On-Farm Livestock Genome Editing Using Cutting Edge Reproductive Technologies

Gus McFarlane, Hamish Salvesen, Anna Sternberg , Simon Lillico

Research output: Contribution to journalArticlepeer-review


The global demand for animal-based food products is anticipated to increase by 70% by 2050. Meeting this demand in a way that has minimal impact on the environment will require the implementation of advanced technologies. Genome editing of livestock is a tool that will allow breeders to improve animal welfare, performance and efficiency, paving the way to a more sustainable future for livestock agriculture. Currently, genome editing of livestock is limited to specialized laboratories due to the complexity of techniques available for the delivery of genome editing reagents into zygotes and reproductive cells. The emergence of three cutting-edge reproductive technologies—(i)
zygote electroporation, (ii) zygote transduction of recombinant adeno-associated virus (rAAV), and (iii) surrogate sire technology—will provide livestock breeders with a new toolkit of delivery strategies for genome editing. The simplicity of these technologies will enable widespread on-farm application in major livestock species by seamlessly integrating into current breeding systems. We believe it is timely to highlight these three cutting-edge reproductive technologies for genome editing and have outlined pipelines for their implementation in on-farm settings. With a nuanced regulatory framework these technologies could fast-track livestock genetic gain and help secure a sustainable future for livestock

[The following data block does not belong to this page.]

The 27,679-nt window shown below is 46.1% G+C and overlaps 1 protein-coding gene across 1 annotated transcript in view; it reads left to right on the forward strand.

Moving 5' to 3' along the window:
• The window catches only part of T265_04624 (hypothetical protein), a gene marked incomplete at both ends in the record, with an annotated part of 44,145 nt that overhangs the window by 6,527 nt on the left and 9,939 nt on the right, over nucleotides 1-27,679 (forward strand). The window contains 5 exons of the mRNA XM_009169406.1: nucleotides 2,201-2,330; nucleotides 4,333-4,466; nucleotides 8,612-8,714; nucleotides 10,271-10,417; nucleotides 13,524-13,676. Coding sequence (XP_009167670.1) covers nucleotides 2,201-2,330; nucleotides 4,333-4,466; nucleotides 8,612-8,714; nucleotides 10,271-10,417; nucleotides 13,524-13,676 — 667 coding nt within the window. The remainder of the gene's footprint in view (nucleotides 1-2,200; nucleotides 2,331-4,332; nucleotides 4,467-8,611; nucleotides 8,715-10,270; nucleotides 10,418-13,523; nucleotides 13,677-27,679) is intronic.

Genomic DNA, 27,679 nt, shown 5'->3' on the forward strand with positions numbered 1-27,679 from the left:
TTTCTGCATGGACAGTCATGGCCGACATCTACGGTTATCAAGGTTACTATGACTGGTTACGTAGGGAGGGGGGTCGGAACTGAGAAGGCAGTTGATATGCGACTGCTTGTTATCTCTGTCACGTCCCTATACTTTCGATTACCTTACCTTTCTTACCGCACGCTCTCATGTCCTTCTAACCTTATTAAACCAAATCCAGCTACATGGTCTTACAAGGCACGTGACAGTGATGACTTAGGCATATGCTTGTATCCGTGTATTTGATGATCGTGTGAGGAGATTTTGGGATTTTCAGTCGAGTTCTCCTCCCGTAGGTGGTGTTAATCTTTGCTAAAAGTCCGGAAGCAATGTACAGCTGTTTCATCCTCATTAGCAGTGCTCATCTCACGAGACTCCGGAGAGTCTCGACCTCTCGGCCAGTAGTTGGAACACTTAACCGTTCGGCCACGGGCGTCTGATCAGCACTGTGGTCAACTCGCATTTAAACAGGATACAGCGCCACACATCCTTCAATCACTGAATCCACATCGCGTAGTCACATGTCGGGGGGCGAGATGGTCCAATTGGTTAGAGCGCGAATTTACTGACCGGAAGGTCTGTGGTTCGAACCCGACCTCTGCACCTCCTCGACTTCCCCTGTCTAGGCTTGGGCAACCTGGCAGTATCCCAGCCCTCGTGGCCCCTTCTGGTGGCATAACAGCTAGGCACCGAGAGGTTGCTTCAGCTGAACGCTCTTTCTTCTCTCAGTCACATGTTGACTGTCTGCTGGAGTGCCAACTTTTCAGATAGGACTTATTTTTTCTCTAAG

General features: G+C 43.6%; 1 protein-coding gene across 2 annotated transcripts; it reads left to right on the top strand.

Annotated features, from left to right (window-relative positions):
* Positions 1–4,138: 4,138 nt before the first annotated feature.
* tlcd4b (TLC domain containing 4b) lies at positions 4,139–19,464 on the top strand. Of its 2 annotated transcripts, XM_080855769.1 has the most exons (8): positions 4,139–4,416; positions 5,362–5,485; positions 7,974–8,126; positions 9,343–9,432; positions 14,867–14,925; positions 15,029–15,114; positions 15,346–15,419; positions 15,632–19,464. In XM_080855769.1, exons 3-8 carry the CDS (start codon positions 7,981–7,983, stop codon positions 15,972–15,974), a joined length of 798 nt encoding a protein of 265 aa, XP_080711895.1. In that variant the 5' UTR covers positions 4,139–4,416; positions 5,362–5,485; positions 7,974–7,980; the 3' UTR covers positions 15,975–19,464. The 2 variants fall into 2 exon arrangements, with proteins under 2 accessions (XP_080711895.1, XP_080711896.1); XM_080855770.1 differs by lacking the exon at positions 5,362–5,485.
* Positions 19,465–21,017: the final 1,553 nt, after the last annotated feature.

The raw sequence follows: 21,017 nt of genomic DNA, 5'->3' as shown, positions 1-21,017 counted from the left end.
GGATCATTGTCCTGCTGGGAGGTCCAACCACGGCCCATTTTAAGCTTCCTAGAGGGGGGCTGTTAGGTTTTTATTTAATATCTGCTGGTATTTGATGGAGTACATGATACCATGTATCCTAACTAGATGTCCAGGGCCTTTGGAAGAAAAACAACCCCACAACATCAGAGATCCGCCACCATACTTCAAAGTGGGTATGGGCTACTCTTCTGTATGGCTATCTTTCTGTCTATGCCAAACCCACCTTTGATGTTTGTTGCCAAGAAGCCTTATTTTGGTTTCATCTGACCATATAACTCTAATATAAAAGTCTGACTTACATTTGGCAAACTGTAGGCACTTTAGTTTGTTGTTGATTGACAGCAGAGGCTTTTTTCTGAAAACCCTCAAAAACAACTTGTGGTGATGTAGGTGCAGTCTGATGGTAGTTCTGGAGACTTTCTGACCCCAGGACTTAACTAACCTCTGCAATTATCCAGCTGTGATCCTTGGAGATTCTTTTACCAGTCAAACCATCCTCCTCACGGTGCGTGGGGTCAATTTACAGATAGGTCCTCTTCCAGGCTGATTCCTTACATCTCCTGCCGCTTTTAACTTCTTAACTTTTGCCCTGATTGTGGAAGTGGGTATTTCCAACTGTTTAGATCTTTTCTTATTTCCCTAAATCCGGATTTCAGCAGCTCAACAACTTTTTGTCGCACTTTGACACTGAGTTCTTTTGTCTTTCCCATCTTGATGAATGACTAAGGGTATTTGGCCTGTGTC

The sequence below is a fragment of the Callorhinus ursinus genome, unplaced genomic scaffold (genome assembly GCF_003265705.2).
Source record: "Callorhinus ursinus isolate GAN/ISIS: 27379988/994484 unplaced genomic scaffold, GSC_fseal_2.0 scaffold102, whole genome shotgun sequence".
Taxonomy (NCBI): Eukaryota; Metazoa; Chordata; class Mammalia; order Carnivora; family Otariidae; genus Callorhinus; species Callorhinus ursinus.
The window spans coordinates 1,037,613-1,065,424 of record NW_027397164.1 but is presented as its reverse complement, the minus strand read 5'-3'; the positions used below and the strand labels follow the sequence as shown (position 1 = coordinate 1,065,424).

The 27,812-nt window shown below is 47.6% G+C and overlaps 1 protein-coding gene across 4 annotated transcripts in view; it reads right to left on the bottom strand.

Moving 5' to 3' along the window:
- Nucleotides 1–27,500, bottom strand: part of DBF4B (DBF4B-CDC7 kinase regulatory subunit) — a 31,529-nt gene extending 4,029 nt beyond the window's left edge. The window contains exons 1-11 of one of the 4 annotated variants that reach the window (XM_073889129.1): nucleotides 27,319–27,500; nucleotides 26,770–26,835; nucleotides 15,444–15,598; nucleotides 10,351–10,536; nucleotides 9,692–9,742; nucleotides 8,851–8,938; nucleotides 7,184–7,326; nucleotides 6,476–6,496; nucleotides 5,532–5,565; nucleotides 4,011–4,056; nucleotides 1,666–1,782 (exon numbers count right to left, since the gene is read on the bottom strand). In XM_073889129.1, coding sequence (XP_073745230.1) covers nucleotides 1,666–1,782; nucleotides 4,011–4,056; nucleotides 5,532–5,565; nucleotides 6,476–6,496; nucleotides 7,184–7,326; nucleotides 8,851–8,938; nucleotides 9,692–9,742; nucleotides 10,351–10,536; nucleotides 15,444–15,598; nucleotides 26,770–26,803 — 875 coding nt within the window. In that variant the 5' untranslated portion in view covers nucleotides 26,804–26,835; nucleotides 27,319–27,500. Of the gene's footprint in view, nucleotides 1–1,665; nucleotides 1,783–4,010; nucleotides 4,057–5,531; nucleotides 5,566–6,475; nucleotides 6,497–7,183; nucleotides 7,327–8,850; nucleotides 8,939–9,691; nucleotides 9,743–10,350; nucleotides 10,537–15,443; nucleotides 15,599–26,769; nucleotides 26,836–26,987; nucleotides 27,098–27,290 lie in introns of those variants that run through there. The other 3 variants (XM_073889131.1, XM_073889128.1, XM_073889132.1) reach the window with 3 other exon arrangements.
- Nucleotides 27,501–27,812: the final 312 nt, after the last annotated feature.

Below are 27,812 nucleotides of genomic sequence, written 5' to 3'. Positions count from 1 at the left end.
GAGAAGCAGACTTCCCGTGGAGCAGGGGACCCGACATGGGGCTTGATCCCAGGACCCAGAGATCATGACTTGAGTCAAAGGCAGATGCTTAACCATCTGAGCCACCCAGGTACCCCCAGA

Original languageEnglish
JournalFrontiers in Sustainable Food Systems
Publication statusPublished - 15 Nov 2019


  • genome editing
  • genetic engineering
  • pigs
  • cattle
  • livestock
  • sustainability

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